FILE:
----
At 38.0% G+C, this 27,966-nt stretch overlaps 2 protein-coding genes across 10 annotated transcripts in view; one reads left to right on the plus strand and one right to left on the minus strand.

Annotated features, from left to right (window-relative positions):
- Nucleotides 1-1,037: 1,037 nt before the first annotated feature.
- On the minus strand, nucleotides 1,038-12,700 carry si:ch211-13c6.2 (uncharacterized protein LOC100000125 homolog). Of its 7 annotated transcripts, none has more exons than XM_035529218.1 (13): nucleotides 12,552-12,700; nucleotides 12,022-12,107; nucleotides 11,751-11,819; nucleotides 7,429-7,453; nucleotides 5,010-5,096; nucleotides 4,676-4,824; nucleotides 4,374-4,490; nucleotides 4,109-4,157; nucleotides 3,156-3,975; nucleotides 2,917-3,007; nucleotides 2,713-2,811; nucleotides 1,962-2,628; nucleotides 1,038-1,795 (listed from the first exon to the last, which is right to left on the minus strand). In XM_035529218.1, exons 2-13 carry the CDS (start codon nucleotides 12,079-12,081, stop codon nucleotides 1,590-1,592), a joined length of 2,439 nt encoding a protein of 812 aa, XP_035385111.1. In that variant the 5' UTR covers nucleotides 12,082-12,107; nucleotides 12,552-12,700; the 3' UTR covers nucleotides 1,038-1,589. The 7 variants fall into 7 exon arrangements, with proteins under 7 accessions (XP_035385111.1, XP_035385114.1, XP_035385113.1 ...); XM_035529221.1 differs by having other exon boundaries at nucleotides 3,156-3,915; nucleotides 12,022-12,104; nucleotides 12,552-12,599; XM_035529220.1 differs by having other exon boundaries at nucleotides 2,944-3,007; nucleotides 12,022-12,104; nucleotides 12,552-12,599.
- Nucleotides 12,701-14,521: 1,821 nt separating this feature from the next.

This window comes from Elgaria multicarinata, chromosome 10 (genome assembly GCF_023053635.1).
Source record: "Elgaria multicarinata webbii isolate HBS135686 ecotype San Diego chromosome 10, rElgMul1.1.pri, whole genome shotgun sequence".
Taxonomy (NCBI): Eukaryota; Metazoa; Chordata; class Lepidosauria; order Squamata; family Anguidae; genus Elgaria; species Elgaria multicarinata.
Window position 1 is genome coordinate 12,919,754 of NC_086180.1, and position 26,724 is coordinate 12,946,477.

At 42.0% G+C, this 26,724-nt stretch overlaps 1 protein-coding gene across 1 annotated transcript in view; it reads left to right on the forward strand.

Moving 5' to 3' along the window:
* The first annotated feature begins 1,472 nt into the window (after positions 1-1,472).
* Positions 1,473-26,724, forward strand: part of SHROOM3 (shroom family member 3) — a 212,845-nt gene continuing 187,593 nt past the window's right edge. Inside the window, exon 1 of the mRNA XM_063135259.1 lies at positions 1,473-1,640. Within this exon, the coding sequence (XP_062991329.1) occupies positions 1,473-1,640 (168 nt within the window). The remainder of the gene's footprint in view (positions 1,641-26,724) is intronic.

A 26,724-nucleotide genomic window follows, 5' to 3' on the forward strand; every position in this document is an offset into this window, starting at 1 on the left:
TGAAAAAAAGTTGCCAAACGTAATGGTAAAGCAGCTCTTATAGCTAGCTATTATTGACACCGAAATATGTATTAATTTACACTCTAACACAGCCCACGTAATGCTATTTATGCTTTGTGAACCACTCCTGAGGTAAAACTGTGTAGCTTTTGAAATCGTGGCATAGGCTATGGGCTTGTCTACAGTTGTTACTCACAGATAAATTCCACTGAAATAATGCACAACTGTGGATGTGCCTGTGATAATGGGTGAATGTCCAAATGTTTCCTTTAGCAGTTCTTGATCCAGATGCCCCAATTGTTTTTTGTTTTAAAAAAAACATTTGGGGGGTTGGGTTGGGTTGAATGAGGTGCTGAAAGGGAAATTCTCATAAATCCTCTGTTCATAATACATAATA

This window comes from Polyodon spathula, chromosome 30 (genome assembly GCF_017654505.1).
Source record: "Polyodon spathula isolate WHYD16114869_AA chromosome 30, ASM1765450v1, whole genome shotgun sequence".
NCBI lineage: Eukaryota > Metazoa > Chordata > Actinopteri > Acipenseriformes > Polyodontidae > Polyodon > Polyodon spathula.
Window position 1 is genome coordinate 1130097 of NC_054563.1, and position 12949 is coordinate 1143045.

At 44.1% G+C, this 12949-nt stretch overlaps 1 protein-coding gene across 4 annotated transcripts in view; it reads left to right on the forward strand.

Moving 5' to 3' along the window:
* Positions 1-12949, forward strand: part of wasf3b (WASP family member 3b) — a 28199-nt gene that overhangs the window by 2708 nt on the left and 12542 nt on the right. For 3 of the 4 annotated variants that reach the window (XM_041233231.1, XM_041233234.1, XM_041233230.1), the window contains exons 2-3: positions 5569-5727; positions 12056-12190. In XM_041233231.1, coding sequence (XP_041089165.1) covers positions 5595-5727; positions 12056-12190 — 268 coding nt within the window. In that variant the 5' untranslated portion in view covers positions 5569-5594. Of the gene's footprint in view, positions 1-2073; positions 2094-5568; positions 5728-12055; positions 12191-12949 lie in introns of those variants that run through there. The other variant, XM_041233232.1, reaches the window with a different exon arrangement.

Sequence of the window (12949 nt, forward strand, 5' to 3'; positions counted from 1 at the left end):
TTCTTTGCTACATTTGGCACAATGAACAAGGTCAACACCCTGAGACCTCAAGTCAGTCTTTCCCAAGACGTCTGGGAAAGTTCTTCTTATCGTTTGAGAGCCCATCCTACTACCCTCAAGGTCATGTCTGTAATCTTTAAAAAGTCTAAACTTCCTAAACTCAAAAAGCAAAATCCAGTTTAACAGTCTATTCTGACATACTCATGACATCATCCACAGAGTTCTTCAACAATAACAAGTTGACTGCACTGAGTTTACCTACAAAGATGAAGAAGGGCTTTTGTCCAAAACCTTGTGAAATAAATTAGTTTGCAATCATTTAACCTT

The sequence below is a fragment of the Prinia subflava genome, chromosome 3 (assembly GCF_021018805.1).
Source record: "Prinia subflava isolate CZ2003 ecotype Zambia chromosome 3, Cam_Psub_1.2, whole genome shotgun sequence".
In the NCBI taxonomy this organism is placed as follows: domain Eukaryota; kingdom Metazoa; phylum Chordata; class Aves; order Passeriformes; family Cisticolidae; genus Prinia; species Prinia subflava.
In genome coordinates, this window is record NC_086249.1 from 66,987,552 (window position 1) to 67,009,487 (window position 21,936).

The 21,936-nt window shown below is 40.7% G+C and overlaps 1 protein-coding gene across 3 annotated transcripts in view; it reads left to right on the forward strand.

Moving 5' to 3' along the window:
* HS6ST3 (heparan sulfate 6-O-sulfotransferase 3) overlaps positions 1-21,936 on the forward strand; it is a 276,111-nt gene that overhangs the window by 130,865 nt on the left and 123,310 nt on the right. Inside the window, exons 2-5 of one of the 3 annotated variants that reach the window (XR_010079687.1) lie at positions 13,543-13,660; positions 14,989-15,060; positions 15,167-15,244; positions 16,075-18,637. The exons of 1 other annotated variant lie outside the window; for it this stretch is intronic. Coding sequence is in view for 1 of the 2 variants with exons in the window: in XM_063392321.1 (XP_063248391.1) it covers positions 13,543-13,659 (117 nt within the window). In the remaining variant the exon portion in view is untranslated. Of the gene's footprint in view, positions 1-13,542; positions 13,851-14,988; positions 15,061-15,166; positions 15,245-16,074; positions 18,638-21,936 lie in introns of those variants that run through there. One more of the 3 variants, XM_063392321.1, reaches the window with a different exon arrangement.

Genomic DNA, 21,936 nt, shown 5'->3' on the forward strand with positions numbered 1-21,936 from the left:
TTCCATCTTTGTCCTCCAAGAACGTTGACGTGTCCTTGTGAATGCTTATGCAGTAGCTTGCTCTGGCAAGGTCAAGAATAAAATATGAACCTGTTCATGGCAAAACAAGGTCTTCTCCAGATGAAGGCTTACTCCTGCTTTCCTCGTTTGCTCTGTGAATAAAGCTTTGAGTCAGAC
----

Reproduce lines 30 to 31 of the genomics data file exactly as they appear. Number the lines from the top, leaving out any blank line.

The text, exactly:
Moving 5' to 3' along the window:
* HS6ST3 (heparan sulfate 6-O-sulfotransferase 3) overlaps positions 1-21,936 on the forward strand; it is a 276,111-nt gene that overhangs the window by 130,865 nt on the left and 123,310 nt on the right. Inside the window, exons 2-5 of one of the 3 annotated variants that reach the window (XR_010079687.1) lie at positions 13,543-13,660; positions 14,989-15,060; positions 15,167-15,244; positions 16,075-18,637. The exons of 1 other annotated variant lie outside the window; for it this stretch is intronic. Coding sequence is in view for 1 of the 2 variants with exons in the window: in XM_063392321.1 (XP_063248391.1) it covers positions 13,543-13,659 (117 nt within the window). In the remaining variant the exon portion in view is untranslated. Of the gene's footprint in view, positions 1-13,542; positions 13,851-14,988; positions 15,061-15,166; positions 15,245-16,074; positions 18,638-21,936 lie in introns of those variants that run through there. One more of the 3 variants, XM_063392321.1, reaches the window with a different exon arrangement.